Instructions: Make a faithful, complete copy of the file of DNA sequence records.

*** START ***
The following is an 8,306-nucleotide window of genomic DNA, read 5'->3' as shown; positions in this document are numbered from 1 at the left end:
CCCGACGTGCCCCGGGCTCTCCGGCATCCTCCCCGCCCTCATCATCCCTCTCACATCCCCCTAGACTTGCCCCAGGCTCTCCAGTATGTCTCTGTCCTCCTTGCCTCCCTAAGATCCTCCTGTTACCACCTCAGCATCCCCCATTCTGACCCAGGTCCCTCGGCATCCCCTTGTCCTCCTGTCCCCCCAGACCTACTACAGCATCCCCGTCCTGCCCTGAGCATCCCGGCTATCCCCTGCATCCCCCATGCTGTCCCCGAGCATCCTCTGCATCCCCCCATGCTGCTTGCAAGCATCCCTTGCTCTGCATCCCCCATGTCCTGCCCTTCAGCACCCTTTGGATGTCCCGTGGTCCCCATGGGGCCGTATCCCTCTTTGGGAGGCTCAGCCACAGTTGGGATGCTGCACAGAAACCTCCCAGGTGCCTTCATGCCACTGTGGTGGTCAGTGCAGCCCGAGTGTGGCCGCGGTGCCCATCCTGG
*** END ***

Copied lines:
The following is an 8,306-nucleotide window of genomic DNA, read 5'->3' as shown; positions in this document are numbered from 1 at the left end:
CCCGACGTGCCCCGGGCTCTCCGGCATCCTCCCCGCCCTCATCATCCCTCTCACATCCCCCTAGACTTGCCCCAGGCTCTCCAGTATGTCTCTGTCCTCCTTGCCTCCCTAAGATCCTCCTGTTACCACCTCAGCATCCCCCATTCTGACCCAGGTCCCTCGGCATCCCCTTGTCCTCCTGTCCCCCCAGACCTACTACAGCATCCCCGTCCTGCCCTGAGCATCCCGGCTATCCCCTGCATCCCCCATGCTGTCCCCGAGCATCCTCTGCATCCCCCCATGCTGCTTGCAAGCATCCCTTGCTCTGCATCCCCCATGTCCTGCCCTTCAGCACCCTTTGGATGTCCCGTGGTCCCCATGGGGCCGTATCCCTCTTTGGGAGGCTCAGCCACAGTTGGGATGCTGCACAGAAACCTCCCAGGTGCCTTCATGCCACTGTGGTGGTCAGTGCAGCCCGAGTGTGGCCGCGGTGCCCATCCTGG